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Biography of a Criminal: Fariba Kamalabadi

How’s this for a life of crime? Dad’s a doctor who loses his job for practising medicine while Baha’i (that’s known as a ‘PMWB’ offence, which went from a misdemeanour to a felony after the Iranian Revolution in 1979). He was imprisoned and tortured, though it probably did nothing to straighten him out. (You know how these people are!) His daughter Fariba seemed to think that, just because she had outstanding high school marks, her brazen attempt to go to university was somehow her RIGHT. The ruling authorities of the Islamic Republic, fortunately, were able to nip that nefarious plan in the bud. Ms. Kamalabadi, however, was incorrigible, embarking in her 30s on an extended, clearly delusional attempt at higher education from an underground university, the notorious “Baha’i Institute for Higher Education” (BIHE). She had a lengthy criminal record with a wide range of what are euphemistically called “volunteer activities” and was imprisoned several times. Finally, when her propensity for repeated, remorseless involvement with a gang of six other reprobates continued – why, these people were helping that illegal Baha’i element to learn, marry and other of their supposed “human rights” – she was among the seven who were finally rounded up and removed, dangers as they clearly were to law-abiding Iranian citizens, from decent society…

*Coughs*. That’s enough of that. Irony is hard. Sarcasm kills…

Pre-incarceration photo, likely much changed now -- except for that resolute chin.

Pre-incarceration photo, likely much changed now — except for that resolute chin.

[This is the second of my stubborn efforts to get to know more of the seven innocent Baha’is in Iran, who are the focus for the international #7Bahais7Years campaign, and so here’s a taste of the remarkable life of that “arch-criminal” Fariba Kamalabadi, 52. Again, thanks to intrepid Baha’i social networkers Danny and Pej, who have fed me with a steady diet of sad yet still ennobling information about this tragic, heroic and underreported story of the Quietly Magnificent Seven, prisoners of conscience in Iran for a week of years. This won’t take long; be sure not to miss her own description of her “crime” below.]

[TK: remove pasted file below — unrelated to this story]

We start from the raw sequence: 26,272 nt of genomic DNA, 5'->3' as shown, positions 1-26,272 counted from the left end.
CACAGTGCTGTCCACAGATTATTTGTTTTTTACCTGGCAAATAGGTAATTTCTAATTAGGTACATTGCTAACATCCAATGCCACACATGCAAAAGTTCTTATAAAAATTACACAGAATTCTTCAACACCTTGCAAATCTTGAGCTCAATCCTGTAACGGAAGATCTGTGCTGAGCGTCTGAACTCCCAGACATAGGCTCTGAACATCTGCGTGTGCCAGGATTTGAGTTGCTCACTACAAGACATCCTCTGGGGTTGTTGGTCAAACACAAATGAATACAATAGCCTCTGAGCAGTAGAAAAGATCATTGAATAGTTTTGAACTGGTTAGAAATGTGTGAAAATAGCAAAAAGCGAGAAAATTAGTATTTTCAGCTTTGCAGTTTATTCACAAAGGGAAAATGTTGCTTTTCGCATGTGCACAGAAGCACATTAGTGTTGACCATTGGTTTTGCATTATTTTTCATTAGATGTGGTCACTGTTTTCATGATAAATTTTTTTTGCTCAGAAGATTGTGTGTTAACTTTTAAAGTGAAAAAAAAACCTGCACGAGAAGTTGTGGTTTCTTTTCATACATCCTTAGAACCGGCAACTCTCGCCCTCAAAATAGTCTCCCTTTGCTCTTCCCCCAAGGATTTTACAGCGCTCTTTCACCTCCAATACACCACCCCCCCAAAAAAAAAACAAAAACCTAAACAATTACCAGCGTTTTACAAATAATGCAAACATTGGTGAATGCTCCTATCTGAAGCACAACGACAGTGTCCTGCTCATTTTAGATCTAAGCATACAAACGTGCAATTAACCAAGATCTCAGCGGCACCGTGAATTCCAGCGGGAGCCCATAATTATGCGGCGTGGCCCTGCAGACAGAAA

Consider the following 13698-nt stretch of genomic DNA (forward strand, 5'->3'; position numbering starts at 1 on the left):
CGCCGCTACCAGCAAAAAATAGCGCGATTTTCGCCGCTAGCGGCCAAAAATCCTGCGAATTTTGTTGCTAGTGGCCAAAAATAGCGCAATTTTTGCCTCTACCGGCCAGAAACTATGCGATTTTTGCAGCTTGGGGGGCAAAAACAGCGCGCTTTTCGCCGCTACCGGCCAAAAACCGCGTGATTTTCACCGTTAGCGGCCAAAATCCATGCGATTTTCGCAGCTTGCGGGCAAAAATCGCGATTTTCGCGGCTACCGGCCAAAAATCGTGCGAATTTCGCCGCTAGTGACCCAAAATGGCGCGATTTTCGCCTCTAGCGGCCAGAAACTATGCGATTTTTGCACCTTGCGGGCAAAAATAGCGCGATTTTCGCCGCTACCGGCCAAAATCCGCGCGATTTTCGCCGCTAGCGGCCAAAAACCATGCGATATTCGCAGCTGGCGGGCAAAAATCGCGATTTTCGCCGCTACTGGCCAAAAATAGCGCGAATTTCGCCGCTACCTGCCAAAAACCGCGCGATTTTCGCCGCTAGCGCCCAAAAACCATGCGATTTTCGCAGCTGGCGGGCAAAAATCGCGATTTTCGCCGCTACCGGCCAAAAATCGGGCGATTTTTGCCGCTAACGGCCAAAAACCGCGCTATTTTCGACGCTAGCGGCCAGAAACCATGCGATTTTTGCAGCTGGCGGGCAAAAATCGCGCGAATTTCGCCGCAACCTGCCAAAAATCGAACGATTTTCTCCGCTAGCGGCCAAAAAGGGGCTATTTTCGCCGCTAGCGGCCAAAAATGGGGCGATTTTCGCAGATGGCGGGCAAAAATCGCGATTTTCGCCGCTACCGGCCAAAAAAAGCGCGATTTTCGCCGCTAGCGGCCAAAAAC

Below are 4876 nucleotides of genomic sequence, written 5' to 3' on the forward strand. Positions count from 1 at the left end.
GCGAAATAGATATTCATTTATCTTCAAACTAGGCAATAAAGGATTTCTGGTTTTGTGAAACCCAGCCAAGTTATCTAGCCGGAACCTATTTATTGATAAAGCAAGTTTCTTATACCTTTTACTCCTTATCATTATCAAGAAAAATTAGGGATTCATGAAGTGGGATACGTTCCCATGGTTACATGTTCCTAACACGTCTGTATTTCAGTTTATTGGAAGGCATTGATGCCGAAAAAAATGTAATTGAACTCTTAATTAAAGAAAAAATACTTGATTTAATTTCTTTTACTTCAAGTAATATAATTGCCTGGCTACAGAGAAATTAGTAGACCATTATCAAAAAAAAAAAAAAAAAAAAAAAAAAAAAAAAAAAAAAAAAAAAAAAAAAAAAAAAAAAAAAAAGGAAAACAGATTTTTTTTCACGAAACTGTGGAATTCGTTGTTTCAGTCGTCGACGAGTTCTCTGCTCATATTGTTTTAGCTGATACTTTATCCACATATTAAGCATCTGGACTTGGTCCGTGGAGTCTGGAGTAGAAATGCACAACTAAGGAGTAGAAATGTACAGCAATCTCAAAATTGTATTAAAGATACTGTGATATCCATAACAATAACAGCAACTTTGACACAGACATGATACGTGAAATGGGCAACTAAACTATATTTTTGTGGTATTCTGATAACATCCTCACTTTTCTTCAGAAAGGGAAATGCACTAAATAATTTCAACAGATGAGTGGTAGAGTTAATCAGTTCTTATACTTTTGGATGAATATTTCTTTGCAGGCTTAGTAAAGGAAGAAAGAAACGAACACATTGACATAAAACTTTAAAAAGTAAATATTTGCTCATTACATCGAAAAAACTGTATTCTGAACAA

Fariba Kamalabadi spent eight years, starting in her 30s, to get an undergraduate degree in developmental psychology. She has three kids, the youngest of whom missed having her mother with her for all of her teenaged years. That might be the one getting married, the one whose mother was unable to attend her wedding/then allowed to/then refused/then permitted if the wedding was in Evin Prison with maximum 10 attendees/then refused even that somber wedding chamber. Ms. Kamalabadi has physically deteriorated under the primitive conditions in her small cell, yet remains serene and strives to be of service – can you believe it? – to her neighbours in prison. I recommend reading more of her story; my favourite part was how she and her friend Mahvash Sabet counselled and befriended the drug addicts and other hard cases that they were, at one point, thrown in with.

She couldn’t be at her daughter’s wedding, but you ought to read the letter she wrote to be read at the ceremony. This part — her “confession” — knocked me out:

“What are they afraid of? Are they afraid of a mother who has to spend twenty years of her life in prison only having committed the crime of believing in the Baha’i Faith…? My crime is the most beautiful crime in the whole world….My crime is to worship the One God, and to acknowledge the truth of all God’s religions. My crime is to work to bring about the principle of the unity of mankind, and universal peace.   My crime is to cultivate a longing to serve humanity in my mind, and a love for all human beings in my heart. My crime is to make efforts to revive our sacred country, Iran, and to promote its honor and exaltation…”

Man oh man, no wonder they lock these people up!

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